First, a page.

Between February and April, a quarter of employees have reduced basic salaries, it appears from the results of a flash survey conducted by the Salary Information Agency and Estonian online job portal CVKeskus.ee last month.
Altogether 61 percent of employers had not reduced basic salaries during this period, while 14 percent of employers had raised them, the Salary Information Agency said.
Of the few that have increased employees' basic salaries, a third have done so for all employees, while the rest have raised basic salaries in certain employee groups, more often for specialists and skilled workers.
Survey respondents from the fields of banking and insurance, government agencies, healthcare and social welfare, and retail trade had increased their basic salaries more. The increase more often than not in the range of 5-10 percent.
In organizations where basic salaries had been lowered in recent months, this was generally the case for all employees, in other cases for some groups of employees, and slightly more often for managers.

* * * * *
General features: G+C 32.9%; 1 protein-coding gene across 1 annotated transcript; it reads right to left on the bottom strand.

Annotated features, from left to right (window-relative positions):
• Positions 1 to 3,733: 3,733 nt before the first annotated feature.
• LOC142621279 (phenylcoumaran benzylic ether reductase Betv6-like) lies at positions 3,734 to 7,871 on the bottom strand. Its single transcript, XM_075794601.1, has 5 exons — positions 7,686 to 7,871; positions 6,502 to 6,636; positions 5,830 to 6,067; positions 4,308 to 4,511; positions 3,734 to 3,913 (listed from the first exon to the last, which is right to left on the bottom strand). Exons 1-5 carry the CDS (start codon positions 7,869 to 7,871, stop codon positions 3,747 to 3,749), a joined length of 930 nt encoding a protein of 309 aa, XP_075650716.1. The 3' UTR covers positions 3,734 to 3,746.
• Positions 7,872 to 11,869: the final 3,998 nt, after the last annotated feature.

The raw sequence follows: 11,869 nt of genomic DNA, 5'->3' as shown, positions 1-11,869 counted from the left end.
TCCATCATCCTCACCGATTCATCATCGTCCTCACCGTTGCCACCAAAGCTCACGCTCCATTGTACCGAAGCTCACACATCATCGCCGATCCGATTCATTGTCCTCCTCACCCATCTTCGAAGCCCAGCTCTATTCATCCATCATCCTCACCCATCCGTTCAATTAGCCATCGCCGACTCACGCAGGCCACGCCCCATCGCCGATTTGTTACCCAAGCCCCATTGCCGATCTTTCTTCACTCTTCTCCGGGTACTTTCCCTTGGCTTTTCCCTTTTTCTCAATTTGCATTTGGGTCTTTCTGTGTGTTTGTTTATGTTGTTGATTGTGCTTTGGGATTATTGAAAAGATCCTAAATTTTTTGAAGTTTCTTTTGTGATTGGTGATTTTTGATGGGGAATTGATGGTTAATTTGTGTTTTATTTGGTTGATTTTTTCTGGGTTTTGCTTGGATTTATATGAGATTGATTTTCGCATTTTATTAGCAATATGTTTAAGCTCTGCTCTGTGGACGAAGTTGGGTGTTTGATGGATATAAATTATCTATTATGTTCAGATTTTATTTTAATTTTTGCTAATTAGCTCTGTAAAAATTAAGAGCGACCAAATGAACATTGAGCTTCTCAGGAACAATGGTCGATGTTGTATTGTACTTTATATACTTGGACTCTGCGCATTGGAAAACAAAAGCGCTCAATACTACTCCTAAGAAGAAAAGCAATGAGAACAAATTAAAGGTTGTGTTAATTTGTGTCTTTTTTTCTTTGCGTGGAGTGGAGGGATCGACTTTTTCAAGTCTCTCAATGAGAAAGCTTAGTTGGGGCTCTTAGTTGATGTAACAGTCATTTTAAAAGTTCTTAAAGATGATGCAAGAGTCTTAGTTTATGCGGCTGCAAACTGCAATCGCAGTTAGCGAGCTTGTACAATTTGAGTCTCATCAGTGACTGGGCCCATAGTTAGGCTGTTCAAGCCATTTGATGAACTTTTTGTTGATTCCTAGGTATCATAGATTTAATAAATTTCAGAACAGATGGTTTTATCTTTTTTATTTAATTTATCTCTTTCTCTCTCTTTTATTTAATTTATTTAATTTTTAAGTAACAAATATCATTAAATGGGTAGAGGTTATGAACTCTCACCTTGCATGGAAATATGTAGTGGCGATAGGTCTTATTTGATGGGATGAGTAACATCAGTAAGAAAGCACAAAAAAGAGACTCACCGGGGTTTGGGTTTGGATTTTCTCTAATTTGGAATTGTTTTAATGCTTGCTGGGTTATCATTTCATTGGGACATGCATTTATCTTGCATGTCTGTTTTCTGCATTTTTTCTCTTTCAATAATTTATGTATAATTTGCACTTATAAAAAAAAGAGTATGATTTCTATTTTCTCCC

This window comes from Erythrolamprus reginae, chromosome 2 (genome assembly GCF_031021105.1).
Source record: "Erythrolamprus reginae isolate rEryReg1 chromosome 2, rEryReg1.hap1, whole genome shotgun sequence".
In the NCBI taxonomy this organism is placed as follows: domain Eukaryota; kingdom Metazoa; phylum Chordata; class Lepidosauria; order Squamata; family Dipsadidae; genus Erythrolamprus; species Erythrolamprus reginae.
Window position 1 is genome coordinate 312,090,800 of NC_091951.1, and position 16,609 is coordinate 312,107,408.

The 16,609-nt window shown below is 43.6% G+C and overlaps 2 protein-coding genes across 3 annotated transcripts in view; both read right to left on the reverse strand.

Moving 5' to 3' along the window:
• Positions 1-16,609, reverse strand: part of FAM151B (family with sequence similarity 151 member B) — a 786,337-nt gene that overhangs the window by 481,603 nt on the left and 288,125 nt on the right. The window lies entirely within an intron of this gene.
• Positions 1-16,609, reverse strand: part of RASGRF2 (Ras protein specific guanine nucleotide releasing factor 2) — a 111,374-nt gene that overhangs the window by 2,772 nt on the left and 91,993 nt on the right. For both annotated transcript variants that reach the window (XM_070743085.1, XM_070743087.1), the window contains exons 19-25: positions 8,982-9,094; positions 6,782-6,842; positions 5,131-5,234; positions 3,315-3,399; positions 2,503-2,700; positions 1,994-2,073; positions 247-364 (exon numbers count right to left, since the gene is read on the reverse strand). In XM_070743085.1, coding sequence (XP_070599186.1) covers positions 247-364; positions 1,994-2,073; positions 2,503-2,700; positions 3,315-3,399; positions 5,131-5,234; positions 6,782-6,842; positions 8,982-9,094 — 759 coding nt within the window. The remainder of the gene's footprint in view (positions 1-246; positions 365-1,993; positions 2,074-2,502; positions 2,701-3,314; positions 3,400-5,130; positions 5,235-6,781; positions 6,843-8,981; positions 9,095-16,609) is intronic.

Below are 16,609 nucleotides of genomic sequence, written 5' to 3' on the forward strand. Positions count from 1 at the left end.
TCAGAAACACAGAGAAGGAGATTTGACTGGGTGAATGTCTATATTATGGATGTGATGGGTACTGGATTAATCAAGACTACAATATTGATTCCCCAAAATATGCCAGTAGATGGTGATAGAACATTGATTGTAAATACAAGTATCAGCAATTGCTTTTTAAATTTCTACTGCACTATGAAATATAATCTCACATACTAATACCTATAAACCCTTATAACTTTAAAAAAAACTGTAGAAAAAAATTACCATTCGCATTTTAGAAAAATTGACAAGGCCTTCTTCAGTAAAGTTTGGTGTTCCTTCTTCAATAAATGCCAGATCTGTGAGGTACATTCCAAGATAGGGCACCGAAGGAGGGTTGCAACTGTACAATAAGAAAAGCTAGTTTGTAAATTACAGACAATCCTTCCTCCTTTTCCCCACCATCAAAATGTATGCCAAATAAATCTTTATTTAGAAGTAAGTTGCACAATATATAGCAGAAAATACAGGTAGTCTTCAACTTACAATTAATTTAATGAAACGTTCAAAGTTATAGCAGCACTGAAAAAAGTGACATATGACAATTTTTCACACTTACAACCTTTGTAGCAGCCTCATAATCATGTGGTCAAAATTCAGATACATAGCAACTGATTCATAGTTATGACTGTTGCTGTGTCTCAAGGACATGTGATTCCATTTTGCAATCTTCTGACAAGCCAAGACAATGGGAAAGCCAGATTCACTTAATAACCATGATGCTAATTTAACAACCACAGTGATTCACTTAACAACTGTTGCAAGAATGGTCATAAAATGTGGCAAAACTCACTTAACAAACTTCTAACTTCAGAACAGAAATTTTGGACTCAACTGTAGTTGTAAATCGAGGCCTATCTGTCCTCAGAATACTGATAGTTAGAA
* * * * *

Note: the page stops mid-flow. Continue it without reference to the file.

Of the accommodation, catering and tourism companies that participated in the survey, 62 percent had lowered the basic salaries of their employees. There were also more basic salary reductions in media and journalism, administrative and support service activities, and culture, sports, entertainment and leisure. The decline in basic salaries was more often than not in the range of 21-30 percent, but in several companies it was also more extensive.
During the period from April to June, 5 percent of employers plan to increase employees' basic salaries, while 16 percent plan to lower salaries. Altogether 53 percent of respondents do not plan to alter basic salaries, and 27 percent are unable to say whether they will alter basic salaries in the near future.
In most organizations where a decrease in basic salaries is planned, this will affect all employees. The projected decline is mostly in the range of 21-30 percent.
Altogether 698 Estonian employers participated in the flash survey.
Editor: Aili Vahtla